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Critical Security and Resilience Month, Week 1 – Managing Risk to a Converging Cyber and Physical World

Critical Security and Resilience Month, Week 1 – Managing Risk to a Converging Cyber and Physical World

Created: Tuesday, November 5, 2019 - 11:58
Federal & State Resources, Resilience, Security Preparedness

As noted in the October 31 Security and Resilience Update, November is Critical Infrastructure Security and Resilience Month, a time intended to highlight the vital role that critical infrastructure systems and places play in keeping the nation and its communities safe, secure, and prosperous. Each week of the month has its own theme, and the theme for this first week is “managing risk to a converging cyber and physical world,” a fitting transition from National Cybersecurity Awareness Month in October. Speaking on the subject recently, Assistant Director for Infrastructure Security Brian Harrell at the Cybersecurity and Infrastructure Agency (CISA) said, “Our way of life relies on a complex network of physical and cyber systems, all working together in harmony, to defend against critical infrastructure threats, both natural and man-made. Our job is to make sure we stay ahead of the threat curve and provide solutions.” CISA, a component of the U.S. Department of Homeland Security, will be supporting Critical Infrastructure Security and Resilience Month throughout November by sending out messages and making available resources for partners to use. Among the resources is the 2019 Infrastructure Security Month Toolkit, which discusses today’s threats and issues and presents approaches for promoting infrastructure security and resilience.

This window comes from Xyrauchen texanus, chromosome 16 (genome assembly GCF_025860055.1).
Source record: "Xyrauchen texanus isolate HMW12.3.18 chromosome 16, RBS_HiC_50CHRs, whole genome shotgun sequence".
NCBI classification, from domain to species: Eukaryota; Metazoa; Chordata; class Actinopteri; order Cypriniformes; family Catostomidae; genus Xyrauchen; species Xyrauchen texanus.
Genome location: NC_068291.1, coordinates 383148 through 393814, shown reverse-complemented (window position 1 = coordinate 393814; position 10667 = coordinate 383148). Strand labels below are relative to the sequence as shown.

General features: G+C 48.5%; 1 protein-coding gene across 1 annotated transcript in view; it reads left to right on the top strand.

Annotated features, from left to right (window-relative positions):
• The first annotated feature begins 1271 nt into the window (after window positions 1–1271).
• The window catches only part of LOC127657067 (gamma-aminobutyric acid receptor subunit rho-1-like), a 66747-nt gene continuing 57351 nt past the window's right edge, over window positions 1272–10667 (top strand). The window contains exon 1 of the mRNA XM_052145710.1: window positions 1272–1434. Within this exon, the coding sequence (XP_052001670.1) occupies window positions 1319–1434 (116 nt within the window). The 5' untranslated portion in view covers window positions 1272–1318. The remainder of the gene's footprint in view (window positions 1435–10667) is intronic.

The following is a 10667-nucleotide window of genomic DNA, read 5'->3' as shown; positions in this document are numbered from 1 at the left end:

Other federal departments and agencies are taking the opportunity to emphasize the importance of critical infrastructure security and resilience and to make partners aware of resources that can assist with their efforts. U.S. EPA, for example, reminds utilities of the availability of some of its resources, including:

The Baseline Information on Malevolent Acts for Community Water Systems document is intended to help identify your utility’s risks to malevolent acts (e.g., cyber attacks and contamination).

Additionally, once you’ve identified possible malevolent threats to your water infrastructure, EPA recommends utilizing its Vulnerability Self-Assessment Tool (VSAT) Web 2.0 to assess risk and resilience to both malevolent acts and natural hazards and find cost-effective measures to reduce risk and increase resilience.

EPA also reminds utilities of upcoming events that will speak to security and resilience, including the Creating Resilient Water Utilities webinar on November 13, the Water Laboratory Alliance Region 4 Summit on November 13-14, and several in-person training events on the America’s Water Infrastructure Act (AWIA).